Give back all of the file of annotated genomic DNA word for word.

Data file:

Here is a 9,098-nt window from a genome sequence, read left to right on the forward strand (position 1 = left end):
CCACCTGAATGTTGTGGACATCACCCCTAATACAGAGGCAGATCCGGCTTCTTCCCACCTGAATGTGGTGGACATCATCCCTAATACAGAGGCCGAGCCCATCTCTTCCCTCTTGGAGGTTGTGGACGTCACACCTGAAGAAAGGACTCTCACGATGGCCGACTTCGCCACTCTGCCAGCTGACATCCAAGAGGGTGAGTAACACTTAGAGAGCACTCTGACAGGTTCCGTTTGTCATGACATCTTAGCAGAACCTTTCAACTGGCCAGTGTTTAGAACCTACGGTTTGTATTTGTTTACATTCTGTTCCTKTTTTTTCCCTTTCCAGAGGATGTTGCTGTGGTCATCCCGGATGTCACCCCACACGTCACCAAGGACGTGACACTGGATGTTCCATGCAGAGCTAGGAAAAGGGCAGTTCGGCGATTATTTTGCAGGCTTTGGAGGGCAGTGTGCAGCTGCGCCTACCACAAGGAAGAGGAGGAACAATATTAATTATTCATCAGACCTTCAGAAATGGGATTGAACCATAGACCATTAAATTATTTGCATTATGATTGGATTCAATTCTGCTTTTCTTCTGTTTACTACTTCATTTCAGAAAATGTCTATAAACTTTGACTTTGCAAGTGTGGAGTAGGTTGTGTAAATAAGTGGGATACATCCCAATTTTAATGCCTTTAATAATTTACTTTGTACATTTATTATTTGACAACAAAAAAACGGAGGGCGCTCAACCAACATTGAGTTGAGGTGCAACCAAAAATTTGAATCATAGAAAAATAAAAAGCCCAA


Here is a 9,098-nt window from a genome sequence, read left to right on the forward strand (position 1 = left end):
CCACCTGAATGTTGTGGACATCACCCCTAATACAGAGGCAGATCCGGCTTCTTCCCACCTGAATGTGGTGGACATCATCCCTAATACAGAGGCCGAGCCCATCTCTTCCCTCTTGGAGGTTGTGGACGTCACACCTGAAGAAAGGACTCTCACGATGGCCGACTTCGCCACTCTGCCAGCTGACATCCAAGAGGGTGAGTAACACTTAGAGAGCACTCTGACAGGTTCCGTTTGTCATGACATCTTAGCAGAACCTTTCAACTGGCCAGTGTTTAGAACCTACGGTTTGTATTTGTTTACATTCTGTTCCTKTTTTTTCCCTTTCCAGAGGATGTTGCTGTGGTCATCCCGGATGTCACCCCACACGTCACCAAGGACGTGACACTGGATGTTCCATGCAGAGCTAGGAAAAGGGCAGTTCGGCGATTATTTTGCAGGCTTTGGAGGGCAGTGTGCAGCTGCGCCTACCACAAGGAAGAGGAGGAACAATATTAATTATTCATCAGACCTTCAGAAATGGGATTGAACCATAGACCATTAAATTATTTGCATTATGATTGGATTCAATTCTGCTTTTCTTCTGTTTACTACTTCATTTCAGAAAATGTCTATAAACTTTGACTTTGCAAGTGTGGAGTAGGTTGTGTAAATAAGTGGGATACATCCCAATTTTAATGCCTTTAATAATTTACTTTGTACATTTATTATTTGACAACAAAAAAACGGAGGGCGCTCAACCAACATTGAGTTGAGGTGCAACCAAAAATTTGAATCATAGAAAAATAAAAAGCCCAA